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April 27, 2008

Hypochondriac diseases will prevail...

Amish_calender
I may have missed this before, but this is the first year I've seen the Calender printed in an English version as well as in the usual high German.

The bulk of the 88-page pamphlet, produced by an Ohio Amish printer, is a more-or-less comprehensive listing of Old Order Amish church districts along with their respective ministers.

The Calender/Almanac also contains a curious mixture of folk wisdom, Christian teaching, and astrology.

Astrology?  Sounds strange, especially for the Amish, but it seems to be the case.  For example, on the back cover, one finds a chart entitled Anatomy of Man's Body, As said to be governed by the twelve constellations.

                                                                                                                                 

Making Predictions

The 2008 Almanac also informs us that 'Jupiter is the Reigning Planet this year' and gives the prognosis for a range of topics:   

FISH.  Will everywhere be moderately abundant.

DISEASE.  In the Autumn headaches and hypochondriac diseases will prevail.

GRAPE CULTURE.  In the course of twenty-eight years it happens scarcely once--as the ancients say--that in one year of that series a good vintage will take place, and mostly but an ordinary wine will be produced.


The booklet also lists important days for the 2008 calendar year, including church feasts and the beginning and ending of the summer 'dog days', a listing of church readings and hymns, and Christian-themed poetry. 


It's curious to see the Amish distribute a guide with such a sizable dose of zodiac-infused 'wisdom'.

Though certain Amish may have had a history of buying into 'suspect' sources of wisdom--practicioners of the more 'hokey' medical practices come to mind--I'm not so sure the Amish take the astrological bit of the Calender so seriously, if at all. 

Since its much earlier incarnations, the almanac has typically contained folklorish bits of knowledge, good chunks of both astronomy and astrology, weather divination, and the like, and that tradition seems to have carried over into today's Calender.


Finally, the Calender/Almanac contains a fair dose of humor.  Here's a bit from this year's edition:

The mother of a 6-year old met him as he got off the bus and asked, "How was your school day?"

"Mom," he replied, "today our teacher asked me whether I had any brothers or sisters, and I told her I was an only child."

"And what did she say, dear?"

She said, "Thank goodness."


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Comments

I noticed the elaborate rendition of the seal of the Commonwealth of Pennsylvania on the cover of the Almanac. Never saw that one before.

Assuming they would mail a copy to me, do you know the price for the English version of the Almanac?

Also, thanks for the "shout out" in your previous entry Erik. :)

I love almanacs! This one sounds very interesting! Love the little joke at the end of your post too! Very funny!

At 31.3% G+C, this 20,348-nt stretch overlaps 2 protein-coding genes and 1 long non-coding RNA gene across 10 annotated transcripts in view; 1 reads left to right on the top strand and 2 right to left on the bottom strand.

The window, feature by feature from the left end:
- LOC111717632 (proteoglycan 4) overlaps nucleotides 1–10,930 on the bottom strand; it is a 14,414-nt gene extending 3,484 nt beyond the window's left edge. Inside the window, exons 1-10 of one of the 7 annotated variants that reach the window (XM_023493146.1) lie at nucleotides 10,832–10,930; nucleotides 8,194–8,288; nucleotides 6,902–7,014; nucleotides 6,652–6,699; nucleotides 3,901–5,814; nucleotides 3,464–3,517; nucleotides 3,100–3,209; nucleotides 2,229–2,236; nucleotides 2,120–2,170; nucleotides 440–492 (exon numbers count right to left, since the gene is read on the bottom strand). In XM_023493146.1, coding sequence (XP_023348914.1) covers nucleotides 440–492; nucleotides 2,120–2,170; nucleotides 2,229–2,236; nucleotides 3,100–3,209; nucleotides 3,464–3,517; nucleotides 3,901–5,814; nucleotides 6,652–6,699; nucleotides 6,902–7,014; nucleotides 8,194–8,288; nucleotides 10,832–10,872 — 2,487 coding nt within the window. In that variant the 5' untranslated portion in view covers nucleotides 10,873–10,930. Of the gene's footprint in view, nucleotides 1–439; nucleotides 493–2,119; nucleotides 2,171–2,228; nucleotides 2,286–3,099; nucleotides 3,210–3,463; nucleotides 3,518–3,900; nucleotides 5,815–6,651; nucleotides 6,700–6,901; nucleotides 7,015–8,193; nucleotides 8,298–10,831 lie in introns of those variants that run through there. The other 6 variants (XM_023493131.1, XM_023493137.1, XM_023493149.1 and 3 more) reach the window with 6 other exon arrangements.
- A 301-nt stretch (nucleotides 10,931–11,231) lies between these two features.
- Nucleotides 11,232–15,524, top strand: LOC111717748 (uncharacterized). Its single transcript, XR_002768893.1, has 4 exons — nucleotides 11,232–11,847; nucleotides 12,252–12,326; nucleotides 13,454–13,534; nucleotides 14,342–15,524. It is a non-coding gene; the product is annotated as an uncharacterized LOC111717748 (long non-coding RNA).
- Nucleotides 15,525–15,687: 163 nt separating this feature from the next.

Correctly that is not the "seal" but the coat of arms of Pennylvania.

Taking a closer look at the cover of the Almanac I notice the horses are seated rather than standing and the eagle atop the crest is facing backward rather than forward. Very interesting. Simply out of curiosity I'd like to find the source and story of this depiction.

I think that we shouldn't really be surprised by the whole astrology thing. There have been articles in the recent past that have addressed the Amish's willingness to pursue natural remedies. The moon has always seemed to play a part in the lives of Amish people, I remember when I was younger being told that you can only drive fence posts into the ground during certain phases of the moon, because if you don't they will be loose and eventually come up. It seems like mumbo jumbo but all the older men in my family seem to believe it.

Reid

Bill, thanks, you can order one from Raber, I will get the address and price as I'm away from home right now--it's just a couple of bucks as I recall. So it sounds like that is a rendition of something resembling the PA coat of arms but not exactly? We'll have to dig a bit deeper to figure that one out...

Reid that is an interesting anecdote. I am curious how it looks with today's generation...and how widespread such beliefs really are. To me there just seems to be a difference between your average 'folk' remedy and the astrological prediction type of stuff. But in the Calender you do see something resembling the latter. My gut feeling is that other parts of that book are used more frequently than the zodiac bits, but...sounds like you have some evidence of similar beliefs in your family.

Now that I think about it, in some ways it may fit in with the idea that the Amish tend to gravitate towards black and white interpretations of life, strict rules for maintaining order, etc...ie, evidenced by the fundamentalist appreciation of Scripture.

If the moon and even planets can tell you when to plant and so on, that's another comforting arrangement, especially in an occupation whose purveyors often end up victim to the whims of nature, ie storms, drought and the like.

That is sad... That the Almanac that the Amish use is full of astrology, divination, etc.. It is even sadder that one can not find a Almanac without such junk. As a Puritan I could not allow such into my house as it is against the laws of God. But I would love to have an Almanac to keep up-to-date with the long-range weather, natural remedies, and funny tidbits and stories along with Christian themed teachings and wisdom without the superstition, astrology, and divination stuff.

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